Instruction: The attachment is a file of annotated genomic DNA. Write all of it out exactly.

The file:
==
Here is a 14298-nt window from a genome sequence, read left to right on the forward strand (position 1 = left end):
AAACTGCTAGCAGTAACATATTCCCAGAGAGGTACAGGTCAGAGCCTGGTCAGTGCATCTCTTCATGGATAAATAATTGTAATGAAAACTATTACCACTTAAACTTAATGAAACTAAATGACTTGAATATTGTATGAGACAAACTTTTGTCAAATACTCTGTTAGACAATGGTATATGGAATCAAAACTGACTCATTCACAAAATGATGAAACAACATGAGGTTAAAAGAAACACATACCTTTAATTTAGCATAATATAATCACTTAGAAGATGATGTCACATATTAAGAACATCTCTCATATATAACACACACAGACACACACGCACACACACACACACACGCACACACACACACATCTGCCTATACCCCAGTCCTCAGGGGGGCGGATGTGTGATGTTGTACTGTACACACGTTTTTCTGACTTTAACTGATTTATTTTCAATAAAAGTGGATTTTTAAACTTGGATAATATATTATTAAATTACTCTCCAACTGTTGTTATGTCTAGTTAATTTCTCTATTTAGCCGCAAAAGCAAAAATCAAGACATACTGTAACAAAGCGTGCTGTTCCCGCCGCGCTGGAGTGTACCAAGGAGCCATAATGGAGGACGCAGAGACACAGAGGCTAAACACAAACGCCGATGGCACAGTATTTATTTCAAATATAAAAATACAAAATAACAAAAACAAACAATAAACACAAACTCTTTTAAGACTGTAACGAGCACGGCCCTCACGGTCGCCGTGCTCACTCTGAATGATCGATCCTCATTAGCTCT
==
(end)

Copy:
Here is a 14298-nt window from a genome sequence, read left to right on the forward strand (position 1 = left end):
AAACTGCTAGCAGTAACATATTCCCAGAGAGGTACAGGTCAGAGCCTGGTCAGTGCATCTCTTCATGGATAAATAATTGTAATGAAAACTATTACCACTTAAACTTAATGAAACTAAATGACTTGAATATTGTATGAGACAAACTTTTGTCAAATACTCTGTTAGACAATGGTATATGGAATCAAAACTGACTCATTCACAAAATGATGAAACAACATGAGGTTAAAAGAAACACATACCTTTAATTTAGCATAATATAATCACTTAGAAGATGATGTCACATATTAAGAACATCTCTCATATATAACACACACAGACACACACGCACACACACACACACACGCACACACACACACATCTGCCTATACCCCAGTCCTCAGGGGGGCGGATGTGTGATGTTGTACTGTACACACGTTTTTCTGACTTTAACTGATTTATTTTCAATAAAAGTGGATTTTTAAACTTGGATAATATATTATTAAATTACTCTCCAACTGTTGTTATGTCTAGTTAATTTCTCTATTTAGCCGCAAAAGCAAAAATCAAGACATACTGTAACAAAGCGTGCTGTTCCCGCCGCGCTGGAGTGTACCAAGGAGCCATAATGGAGGACGCAGAGACACAGAGGCTAAACACAAACGCCGATGGCACAGTATTTATTTCAAATATAAAAATACAAAATAACAAAAACAAACAATAAACACAAACTCTTTTAAGACTGTAACGAGCACGGCCCTCACGGTCGCCGTGCTCACTCTGAATGATCGATCCTCATTAGCTCT